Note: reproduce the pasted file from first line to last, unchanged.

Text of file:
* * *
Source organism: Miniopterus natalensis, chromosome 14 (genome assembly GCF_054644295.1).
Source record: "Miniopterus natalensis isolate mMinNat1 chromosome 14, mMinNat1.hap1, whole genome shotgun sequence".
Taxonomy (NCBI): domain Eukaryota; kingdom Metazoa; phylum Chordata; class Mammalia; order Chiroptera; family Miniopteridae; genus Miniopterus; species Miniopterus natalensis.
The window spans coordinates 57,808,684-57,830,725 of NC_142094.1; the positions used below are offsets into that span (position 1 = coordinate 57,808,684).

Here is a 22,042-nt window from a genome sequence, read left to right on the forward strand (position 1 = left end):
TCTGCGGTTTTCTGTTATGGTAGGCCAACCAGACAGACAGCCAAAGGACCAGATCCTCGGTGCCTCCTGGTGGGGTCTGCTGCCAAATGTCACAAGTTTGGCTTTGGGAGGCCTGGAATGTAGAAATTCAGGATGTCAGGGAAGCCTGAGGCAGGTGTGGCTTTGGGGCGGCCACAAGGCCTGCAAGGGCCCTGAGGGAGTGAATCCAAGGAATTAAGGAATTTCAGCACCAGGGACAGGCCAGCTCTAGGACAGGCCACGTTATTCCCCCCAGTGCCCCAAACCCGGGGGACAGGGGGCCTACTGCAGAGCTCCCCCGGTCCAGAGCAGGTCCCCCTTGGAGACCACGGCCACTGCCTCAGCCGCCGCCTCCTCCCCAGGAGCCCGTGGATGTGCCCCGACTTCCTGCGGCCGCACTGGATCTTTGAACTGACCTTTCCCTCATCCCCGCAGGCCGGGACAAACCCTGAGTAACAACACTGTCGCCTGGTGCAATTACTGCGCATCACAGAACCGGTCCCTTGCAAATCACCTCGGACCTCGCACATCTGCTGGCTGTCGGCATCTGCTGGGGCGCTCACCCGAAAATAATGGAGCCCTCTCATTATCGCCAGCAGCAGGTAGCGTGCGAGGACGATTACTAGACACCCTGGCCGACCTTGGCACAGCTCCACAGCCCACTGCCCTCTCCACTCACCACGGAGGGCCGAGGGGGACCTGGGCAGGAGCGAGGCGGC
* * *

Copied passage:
Source organism: Miniopterus natalensis, chromosome 14 (genome assembly GCF_054644295.1).
Source record: "Miniopterus natalensis isolate mMinNat1 chromosome 14, mMinNat1.hap1, whole genome shotgun sequence".
Taxonomy (NCBI): domain Eukaryota; kingdom Metazoa; phylum Chordata; class Mammalia; order Chiroptera; family Miniopteridae; genus Miniopterus; species Miniopterus natalensis.
The window spans coordinates 57,808,684-57,830,725 of NC_142094.1; the positions used below are offsets into that span (position 1 = coordinate 57,808,684).

Here is a 22,042-nt window from a genome sequence, read left to right on the forward strand (position 1 = left end):
TCTGCGGTTTTCTGTTATGGTAGGCCAACCAGACAGACAGCCAAAGGACCAGATCCTCGGTGCCTCCTGGTGGGGTCTGCTGCCAAATGTCACAAGTTTGGCTTTGGGAGGCCTGGAATGTAGAAATTCAGGATGTCAGGGAAGCCTGAGGCAGGTGTGGCTTTGGGGCGGCCACAAGGCCTGCAAGGGCCCTGAGGGAGTGAATCCAAGGAATTAAGGAATTTCAGCACCAGGGACAGGCCAGCTCTAGGACAGGCCACGTTATTCCCCCCAGTGCCCCAAACCCGGGGGACAGGGGGCCTACTGCAGAGCTCCCCCGGTCCAGAGCAGGTCCCCCTTGGAGACCACGGCCACTGCCTCAGCCGCCGCCTCCTCCCCAGGAGCCCGTGGATGTGCCCCGACTTCCTGCGGCCGCACTGGATCTTTGAACTGACCTTTCCCTCATCCCCGCAGGCCGGGACAAACCCTGAGTAACAACACTGTCGCCTGGTGCAATTACTGCGCATCACAGAACCGGTCCCTTGCAAATCACCTCGGACCTCGCACATCTGCTGGCTGTCGGCATCTGCTGGGGCGCTCACCCGAAAATAATGGAGCCCTCTCATTATCGCCAGCAGCAGGTAGCGTGCGAGGACGATTACTAGACACCCTGGCCGACCTTGGCACAGCTCCACAGCCCACTGCCCTCTCCACTCACCACGGAGGGCCGAGGGGGACCTGGGCAGGAGCGAGGCGGC